9 February 2016

Airlift

This movie seriously made me question my standards of watching a film.



Let's look at it conceptually. They took a slightly anti-hero guy, put him in a situation that is something that the world is facing right now, tense times and all, far too much adversity, yet the anti-hero becomes the unwitting hero and rises above and wins. Throw some patriotism in there, and ding-ding-ding, we have a winner!
So basically, this movie is fine. To hear about. To watch, however is a different story all together.
Akshay Kumar plays a wealthy and stereotypically offensive Punjabi businessman in Kuwait. He makes the monies and his wife makes the babies. Don't worry though, they have a maid to take care of the child.
The movie is set in the 90's, so there is a LOT of weird sexism and misogynistic values at play, that we are just mean to ignore the whole way.

Kuwait has the martial overthrow, that still has an impact to this century. The Iraqi army takes over Kuwait, but Saddam says "No killing Indians." So Akshay Kumar and Nimrat Kaur a.k.a The Worst Wife In The World are safe for the time being. Sine Akshay Kumar is rich and hence, invincible he decides to drive down the main road in the city, while sobbing and looking at the chaos around him. His window are also rolled down, and I really don't get how no one shot him even once. He meets a Major of Saddam's army, who assures him safety.
Now I seriously hope, no Iraqi ever watches this movies, because the man playing the Major is just so wrong. I genuinely think that the casting people went out in the streets,. grabbed the first guy they saw and asked, "Can you do any accent other than North Indian?" He said yes, and now we have a clearly Malyali man in a strange nasal accent playing an Iraqi man. It was so ridiculous, that at one point my poor ears over heard a hushed conversation in the theatre about why Saddam was making random South Indians his military leaders.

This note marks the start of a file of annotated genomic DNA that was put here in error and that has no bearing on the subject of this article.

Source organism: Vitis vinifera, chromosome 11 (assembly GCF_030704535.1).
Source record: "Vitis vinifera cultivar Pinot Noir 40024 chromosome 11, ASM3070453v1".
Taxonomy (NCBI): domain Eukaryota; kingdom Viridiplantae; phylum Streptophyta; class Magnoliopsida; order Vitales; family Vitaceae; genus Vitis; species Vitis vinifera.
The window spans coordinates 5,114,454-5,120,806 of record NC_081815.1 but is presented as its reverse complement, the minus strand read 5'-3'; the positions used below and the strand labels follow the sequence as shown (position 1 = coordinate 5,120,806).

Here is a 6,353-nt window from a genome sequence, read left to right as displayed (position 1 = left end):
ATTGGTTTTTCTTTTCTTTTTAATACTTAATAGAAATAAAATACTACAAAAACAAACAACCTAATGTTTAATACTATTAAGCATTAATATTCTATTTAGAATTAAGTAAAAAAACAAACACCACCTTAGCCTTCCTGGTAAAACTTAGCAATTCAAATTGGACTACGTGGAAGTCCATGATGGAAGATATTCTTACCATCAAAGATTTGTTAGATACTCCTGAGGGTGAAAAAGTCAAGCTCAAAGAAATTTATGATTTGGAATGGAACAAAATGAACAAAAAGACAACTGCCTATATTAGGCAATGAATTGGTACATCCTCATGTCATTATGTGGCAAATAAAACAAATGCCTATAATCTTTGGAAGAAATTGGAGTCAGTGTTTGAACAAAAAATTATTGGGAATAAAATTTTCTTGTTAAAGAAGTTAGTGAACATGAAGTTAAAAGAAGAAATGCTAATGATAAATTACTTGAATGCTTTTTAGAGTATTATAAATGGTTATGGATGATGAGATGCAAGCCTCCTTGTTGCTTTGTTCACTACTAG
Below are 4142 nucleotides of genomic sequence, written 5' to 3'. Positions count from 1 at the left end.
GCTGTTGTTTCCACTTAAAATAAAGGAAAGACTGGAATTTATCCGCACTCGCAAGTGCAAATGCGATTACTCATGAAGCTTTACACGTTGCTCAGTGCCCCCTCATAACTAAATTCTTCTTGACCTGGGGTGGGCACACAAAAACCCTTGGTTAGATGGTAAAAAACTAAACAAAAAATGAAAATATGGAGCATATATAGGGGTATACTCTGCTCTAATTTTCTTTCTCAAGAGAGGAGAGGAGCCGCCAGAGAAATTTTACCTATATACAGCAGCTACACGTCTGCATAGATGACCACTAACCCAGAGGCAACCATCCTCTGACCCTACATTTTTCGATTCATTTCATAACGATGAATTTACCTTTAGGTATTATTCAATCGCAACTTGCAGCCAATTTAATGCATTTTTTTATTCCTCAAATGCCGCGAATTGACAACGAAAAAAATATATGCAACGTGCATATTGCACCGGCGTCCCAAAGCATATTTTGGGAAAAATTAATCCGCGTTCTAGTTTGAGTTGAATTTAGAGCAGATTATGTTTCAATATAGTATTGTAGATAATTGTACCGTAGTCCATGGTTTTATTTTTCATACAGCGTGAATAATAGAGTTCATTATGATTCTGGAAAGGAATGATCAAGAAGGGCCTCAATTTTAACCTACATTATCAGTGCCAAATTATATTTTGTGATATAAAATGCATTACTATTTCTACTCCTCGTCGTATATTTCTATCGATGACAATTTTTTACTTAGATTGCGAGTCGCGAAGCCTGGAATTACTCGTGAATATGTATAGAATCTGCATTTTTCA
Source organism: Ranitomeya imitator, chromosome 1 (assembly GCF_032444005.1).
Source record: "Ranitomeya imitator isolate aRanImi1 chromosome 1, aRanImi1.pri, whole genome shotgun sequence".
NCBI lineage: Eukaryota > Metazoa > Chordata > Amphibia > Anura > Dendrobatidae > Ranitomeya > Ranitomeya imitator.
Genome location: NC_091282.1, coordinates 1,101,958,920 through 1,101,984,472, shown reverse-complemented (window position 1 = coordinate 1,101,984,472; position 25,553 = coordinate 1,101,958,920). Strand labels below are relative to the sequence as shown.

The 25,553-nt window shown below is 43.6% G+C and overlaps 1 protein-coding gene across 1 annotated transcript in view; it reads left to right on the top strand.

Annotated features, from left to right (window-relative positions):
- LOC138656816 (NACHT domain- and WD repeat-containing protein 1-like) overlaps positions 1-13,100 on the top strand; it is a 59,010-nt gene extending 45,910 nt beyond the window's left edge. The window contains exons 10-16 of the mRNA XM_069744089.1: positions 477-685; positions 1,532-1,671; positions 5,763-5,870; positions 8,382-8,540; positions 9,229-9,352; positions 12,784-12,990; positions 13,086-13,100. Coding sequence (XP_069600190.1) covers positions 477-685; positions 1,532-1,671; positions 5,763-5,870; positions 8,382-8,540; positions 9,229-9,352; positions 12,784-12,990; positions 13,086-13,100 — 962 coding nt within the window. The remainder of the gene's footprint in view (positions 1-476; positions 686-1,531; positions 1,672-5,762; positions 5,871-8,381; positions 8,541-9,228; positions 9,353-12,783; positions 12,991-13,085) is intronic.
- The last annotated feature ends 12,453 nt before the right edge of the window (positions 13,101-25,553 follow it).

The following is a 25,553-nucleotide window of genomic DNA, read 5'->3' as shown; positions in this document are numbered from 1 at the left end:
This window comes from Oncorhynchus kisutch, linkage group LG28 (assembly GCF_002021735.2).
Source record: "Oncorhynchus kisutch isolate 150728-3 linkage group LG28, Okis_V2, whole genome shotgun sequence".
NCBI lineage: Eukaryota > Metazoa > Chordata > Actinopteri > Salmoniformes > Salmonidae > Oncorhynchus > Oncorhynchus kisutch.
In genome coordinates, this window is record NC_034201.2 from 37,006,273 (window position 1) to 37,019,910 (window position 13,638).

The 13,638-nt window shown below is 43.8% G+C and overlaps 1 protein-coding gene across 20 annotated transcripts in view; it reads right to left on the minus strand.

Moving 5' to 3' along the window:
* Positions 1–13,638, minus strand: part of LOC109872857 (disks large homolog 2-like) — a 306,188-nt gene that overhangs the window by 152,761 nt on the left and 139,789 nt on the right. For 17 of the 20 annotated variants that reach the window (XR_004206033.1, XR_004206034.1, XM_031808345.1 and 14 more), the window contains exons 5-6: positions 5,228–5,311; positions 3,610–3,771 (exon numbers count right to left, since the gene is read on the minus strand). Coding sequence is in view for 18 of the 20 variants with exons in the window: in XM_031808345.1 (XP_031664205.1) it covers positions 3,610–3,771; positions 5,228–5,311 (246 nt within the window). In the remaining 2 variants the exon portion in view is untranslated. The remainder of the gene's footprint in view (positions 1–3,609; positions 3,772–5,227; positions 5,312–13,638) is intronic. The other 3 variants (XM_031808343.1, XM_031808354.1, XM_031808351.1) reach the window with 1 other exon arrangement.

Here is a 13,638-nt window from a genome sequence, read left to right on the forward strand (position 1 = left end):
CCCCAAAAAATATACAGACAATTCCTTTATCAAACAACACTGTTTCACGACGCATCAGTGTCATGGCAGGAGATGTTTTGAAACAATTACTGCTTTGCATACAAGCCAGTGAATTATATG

The first half of the film is dedicated to showing Akshay Kumar helping out about 1 and a half lakh Indians who have become refugees in Kuwait. Let it be known throughout that the movie only maybe 1000 people are shown at one time. Even things like their food, and the number of buses required for them.
Like the movie is so logically inconsistent, it is alarming. Do they think that we would all be so over bowled by the beauty of Akshay Kumar that we wont question how they somehow managed to hide food for 1 and a half lakh people for a couple days while the Iraqi army was raiding their stores?
The first half also comprises of a horrible Nimrat who literally opposes Akhay at EVERYTHING he does. And places her trust in the Malyali Major instead.

The second half sees a rapid turnabout where she randomly quotes Punjabi lyrics to Akshay claiming to never leave him.
The movie is shallow, and really quite illogically made. They seem to want us to believe that 1 and a half lakh people travelled 1092 kms in half a day. And I get that it is Kuwait and that oil is like not a big issue, but where did their petrol come from? What, they dug a hole in the desert?
There is also a super emotional scene at the end where the Jordanian airport puts up the flag of India and everyone gets teary.
But why does it do that? Like if it was the embassy or something like that, it would have still been a passable explanation. But the airport? Really?

The filming and shots aren't actually that bad. And I bet if you were the mute the monstrosity, it would actually be nice to look at. I am of course choosing to ignore the piles of terrible CGI. Nimrat Kaur is actually a good looking woman who should continue acting. She actually looks age appropriate for these Old Man Actors.
Don't watch the movie. It'll anger you. The ones who tell you otherwise have clearly forgotten the pain of the first half and gotten swept away in the badly portrayed patriotism.

The Good: Brings to light the sad plight of refugees for ignorant people.
The Bad: Makes a mockery of it and charges you money to watch it. 

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